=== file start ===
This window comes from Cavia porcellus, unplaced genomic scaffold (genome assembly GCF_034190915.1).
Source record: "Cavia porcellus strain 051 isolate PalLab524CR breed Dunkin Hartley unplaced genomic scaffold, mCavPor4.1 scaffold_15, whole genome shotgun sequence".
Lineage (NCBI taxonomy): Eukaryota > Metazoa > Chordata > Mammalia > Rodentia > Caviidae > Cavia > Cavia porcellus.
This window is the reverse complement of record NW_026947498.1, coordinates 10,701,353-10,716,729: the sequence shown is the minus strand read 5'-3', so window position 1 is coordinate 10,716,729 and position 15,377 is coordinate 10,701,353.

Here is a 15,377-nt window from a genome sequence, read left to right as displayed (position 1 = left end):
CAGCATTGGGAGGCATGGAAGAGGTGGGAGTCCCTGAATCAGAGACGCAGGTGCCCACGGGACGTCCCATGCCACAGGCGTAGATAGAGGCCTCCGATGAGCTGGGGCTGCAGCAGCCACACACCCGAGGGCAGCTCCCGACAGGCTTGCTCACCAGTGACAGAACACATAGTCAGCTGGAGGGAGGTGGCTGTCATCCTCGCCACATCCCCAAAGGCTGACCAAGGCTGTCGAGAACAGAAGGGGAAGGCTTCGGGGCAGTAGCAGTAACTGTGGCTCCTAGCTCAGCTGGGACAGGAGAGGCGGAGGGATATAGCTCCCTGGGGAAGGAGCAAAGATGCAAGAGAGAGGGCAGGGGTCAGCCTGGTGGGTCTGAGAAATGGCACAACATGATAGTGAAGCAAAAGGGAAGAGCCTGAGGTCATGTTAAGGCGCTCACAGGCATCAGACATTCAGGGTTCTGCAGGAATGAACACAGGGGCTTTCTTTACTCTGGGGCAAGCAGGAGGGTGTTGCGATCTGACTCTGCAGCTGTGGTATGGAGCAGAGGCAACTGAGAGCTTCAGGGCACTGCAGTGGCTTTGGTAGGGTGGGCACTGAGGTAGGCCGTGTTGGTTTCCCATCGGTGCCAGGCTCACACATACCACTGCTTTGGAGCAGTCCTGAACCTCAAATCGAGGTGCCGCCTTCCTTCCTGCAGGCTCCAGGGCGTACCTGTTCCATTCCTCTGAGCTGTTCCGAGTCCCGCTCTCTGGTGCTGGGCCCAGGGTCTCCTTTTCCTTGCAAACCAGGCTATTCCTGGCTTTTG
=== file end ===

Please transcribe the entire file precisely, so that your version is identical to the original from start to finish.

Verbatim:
This window comes from Cavia porcellus, unplaced genomic scaffold (genome assembly GCF_034190915.1).
Source record: "Cavia porcellus strain 051 isolate PalLab524CR breed Dunkin Hartley unplaced genomic scaffold, mCavPor4.1 scaffold_15, whole genome shotgun sequence".
Lineage (NCBI taxonomy): Eukaryota > Metazoa > Chordata > Mammalia > Rodentia > Caviidae > Cavia > Cavia porcellus.
This window is the reverse complement of record NW_026947498.1, coordinates 10,701,353-10,716,729: the sequence shown is the minus strand read 5'-3', so window position 1 is coordinate 10,716,729 and position 15,377 is coordinate 10,701,353.

Here is a 15,377-nt window from a genome sequence, read left to right as displayed (position 1 = left end):
CAGCATTGGGAGGCATGGAAGAGGTGGGAGTCCCTGAATCAGAGACGCAGGTGCCCACGGGACGTCCCATGCCACAGGCGTAGATAGAGGCCTCCGATGAGCTGGGGCTGCAGCAGCCACACACCCGAGGGCAGCTCCCGACAGGCTTGCTCACCAGTGACAGAACACATAGTCAGCTGGAGGGAGGTGGCTGTCATCCTCGCCACATCCCCAAAGGCTGACCAAGGCTGTCGAGAACAGAAGGGGAAGGCTTCGGGGCAGTAGCAGTAACTGTGGCTCCTAGCTCAGCTGGGACAGGAGAGGCGGAGGGATATAGCTCCCTGGGGAAGGAGCAAAGATGCAAGAGAGAGGGCAGGGGTCAGCCTGGTGGGTCTGAGAAATGGCACAACATGATAGTGAAGCAAAAGGGAAGAGCCTGAGGTCATGTTAAGGCGCTCACAGGCATCAGACATTCAGGGTTCTGCAGGAATGAACACAGGGGCTTTCTTTACTCTGGGGCAAGCAGGAGGGTGTTGCGATCTGACTCTGCAGCTGTGGTATGGAGCAGAGGCAACTGAGAGCTTCAGGGCACTGCAGTGGCTTTGGTAGGGTGGGCACTGAGGTAGGCCGTGTTGGTTTCCCATCGGTGCCAGGCTCACACATACCACTGCTTTGGAGCAGTCCTGAACCTCAAATCGAGGTGCCGCCTTCCTTCCTGCAGGCTCCAGGGCGTACCTGTTCCATTCCTCTGAGCTGTTCCGAGTCCCGCTCTCTGGTGCTGGGCCCAGGGTCTCCTTTTCCTTGCAAACCAGGCTATTCCTGGCTTTTG